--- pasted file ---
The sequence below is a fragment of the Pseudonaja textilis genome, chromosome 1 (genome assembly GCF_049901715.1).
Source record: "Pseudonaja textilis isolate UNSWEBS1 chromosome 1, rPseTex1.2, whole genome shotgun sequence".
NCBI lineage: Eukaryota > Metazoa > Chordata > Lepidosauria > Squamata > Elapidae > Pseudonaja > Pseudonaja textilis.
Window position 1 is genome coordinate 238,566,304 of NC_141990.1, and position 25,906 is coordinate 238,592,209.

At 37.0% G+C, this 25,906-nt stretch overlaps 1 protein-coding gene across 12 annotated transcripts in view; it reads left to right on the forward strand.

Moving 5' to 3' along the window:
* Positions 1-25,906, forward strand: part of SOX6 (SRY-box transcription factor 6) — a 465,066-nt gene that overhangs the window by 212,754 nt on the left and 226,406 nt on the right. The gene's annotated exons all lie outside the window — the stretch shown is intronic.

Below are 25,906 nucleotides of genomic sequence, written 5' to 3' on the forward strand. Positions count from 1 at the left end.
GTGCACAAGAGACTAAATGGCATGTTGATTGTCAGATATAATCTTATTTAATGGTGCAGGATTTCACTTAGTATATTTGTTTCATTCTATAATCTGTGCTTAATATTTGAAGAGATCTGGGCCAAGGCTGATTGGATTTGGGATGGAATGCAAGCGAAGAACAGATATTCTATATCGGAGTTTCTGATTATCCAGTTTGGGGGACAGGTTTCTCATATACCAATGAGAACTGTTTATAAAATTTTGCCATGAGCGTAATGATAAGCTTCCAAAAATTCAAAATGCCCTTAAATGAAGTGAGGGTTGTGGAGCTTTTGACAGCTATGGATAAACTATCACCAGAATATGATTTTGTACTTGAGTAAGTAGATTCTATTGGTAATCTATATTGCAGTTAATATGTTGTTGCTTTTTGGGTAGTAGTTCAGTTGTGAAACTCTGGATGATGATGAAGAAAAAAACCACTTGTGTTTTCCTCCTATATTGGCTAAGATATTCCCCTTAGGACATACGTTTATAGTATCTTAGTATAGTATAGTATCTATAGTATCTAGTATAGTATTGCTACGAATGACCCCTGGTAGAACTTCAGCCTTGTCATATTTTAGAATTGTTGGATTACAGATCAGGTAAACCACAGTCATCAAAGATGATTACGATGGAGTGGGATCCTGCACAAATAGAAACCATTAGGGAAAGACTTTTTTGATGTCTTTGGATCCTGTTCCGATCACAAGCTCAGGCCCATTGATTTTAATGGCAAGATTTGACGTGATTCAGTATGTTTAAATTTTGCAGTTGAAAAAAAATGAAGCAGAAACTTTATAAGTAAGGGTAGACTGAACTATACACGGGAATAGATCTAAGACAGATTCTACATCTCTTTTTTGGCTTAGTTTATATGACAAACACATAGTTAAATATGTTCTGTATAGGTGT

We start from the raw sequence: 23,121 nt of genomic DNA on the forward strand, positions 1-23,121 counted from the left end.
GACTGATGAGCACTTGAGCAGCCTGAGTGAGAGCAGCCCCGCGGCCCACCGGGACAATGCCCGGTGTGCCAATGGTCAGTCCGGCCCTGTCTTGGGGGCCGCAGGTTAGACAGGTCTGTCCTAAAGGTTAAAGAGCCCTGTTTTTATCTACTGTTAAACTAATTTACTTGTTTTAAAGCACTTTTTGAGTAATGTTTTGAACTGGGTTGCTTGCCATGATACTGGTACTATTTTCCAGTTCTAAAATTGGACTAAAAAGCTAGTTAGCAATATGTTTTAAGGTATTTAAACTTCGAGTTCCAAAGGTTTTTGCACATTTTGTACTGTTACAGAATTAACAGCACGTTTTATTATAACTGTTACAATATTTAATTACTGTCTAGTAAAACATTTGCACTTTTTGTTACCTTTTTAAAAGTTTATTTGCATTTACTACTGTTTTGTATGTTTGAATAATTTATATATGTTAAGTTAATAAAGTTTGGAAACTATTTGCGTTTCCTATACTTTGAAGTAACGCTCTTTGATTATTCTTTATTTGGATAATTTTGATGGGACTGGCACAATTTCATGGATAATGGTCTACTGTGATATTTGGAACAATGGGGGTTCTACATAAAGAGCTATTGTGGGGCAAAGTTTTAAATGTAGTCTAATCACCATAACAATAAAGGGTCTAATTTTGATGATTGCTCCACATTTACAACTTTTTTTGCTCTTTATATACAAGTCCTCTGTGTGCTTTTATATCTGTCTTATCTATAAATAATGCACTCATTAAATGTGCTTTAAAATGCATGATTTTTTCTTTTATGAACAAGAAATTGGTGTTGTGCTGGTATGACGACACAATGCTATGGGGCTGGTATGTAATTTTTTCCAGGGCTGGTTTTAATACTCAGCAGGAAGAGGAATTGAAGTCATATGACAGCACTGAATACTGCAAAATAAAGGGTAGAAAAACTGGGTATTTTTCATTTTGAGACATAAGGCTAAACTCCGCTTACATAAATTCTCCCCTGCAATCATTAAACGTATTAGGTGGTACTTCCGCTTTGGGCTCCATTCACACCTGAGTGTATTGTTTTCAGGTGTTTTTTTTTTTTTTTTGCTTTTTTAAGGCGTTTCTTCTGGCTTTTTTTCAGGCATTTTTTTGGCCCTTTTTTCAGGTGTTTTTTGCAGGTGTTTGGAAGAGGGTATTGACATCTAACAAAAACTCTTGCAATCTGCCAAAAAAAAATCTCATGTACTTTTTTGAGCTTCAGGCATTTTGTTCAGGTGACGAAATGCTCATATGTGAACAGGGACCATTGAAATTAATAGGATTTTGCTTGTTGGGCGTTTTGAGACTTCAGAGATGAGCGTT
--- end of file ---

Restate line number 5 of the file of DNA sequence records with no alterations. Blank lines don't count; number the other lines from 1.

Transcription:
At 37.0% G+C, this 25,906-nt stretch overlaps 1 protein-coding gene across 12 annotated transcripts in view; it reads left to right on the forward strand.